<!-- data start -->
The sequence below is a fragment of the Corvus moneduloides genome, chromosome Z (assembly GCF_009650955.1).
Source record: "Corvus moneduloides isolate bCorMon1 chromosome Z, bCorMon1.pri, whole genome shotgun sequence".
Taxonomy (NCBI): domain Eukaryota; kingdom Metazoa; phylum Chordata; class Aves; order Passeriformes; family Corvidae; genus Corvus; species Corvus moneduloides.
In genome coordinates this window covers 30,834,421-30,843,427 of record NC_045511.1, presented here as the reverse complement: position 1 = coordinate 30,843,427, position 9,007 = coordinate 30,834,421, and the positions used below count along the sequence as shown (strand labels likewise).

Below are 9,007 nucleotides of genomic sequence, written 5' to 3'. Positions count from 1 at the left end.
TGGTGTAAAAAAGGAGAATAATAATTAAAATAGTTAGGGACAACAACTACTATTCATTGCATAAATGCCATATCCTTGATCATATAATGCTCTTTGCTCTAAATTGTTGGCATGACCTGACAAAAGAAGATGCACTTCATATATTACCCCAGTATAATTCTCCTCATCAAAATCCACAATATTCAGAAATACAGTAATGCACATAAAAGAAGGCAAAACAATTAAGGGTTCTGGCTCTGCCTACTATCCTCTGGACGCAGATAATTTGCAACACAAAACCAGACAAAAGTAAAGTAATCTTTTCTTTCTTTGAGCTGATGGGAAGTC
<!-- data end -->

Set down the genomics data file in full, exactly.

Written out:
The sequence below is a fragment of the Corvus moneduloides genome, chromosome Z (assembly GCF_009650955.1).
Source record: "Corvus moneduloides isolate bCorMon1 chromosome Z, bCorMon1.pri, whole genome shotgun sequence".
Taxonomy (NCBI): domain Eukaryota; kingdom Metazoa; phylum Chordata; class Aves; order Passeriformes; family Corvidae; genus Corvus; species Corvus moneduloides.
In genome coordinates this window covers 30,834,421-30,843,427 of record NC_045511.1, presented here as the reverse complement: position 1 = coordinate 30,843,427, position 9,007 = coordinate 30,834,421, and the positions used below count along the sequence as shown (strand labels likewise).

Below are 9,007 nucleotides of genomic sequence, written 5' to 3'. Positions count from 1 at the left end.
TGGTGTAAAAAAGGAGAATAATAATTAAAATAGTTAGGGACAACAACTACTATTCATTGCATAAATGCCATATCCTTGATCATATAATGCTCTTTGCTCTAAATTGTTGGCATGACCTGACAAAAGAAGATGCACTTCATATATTACCCCAGTATAATTCTCCTCATCAAAATCCACAATATTCAGAAATACAGTAATGCACATAAAAGAAGGCAAAACAATTAAGGGTTCTGGCTCTGCCTACTATCCTCTGGACGCAGATAATTTGCAACACAAAACCAGACAAAAGTAAAGTAATCTTTTCTTTCTTTGAGCTGATGGGAAGTC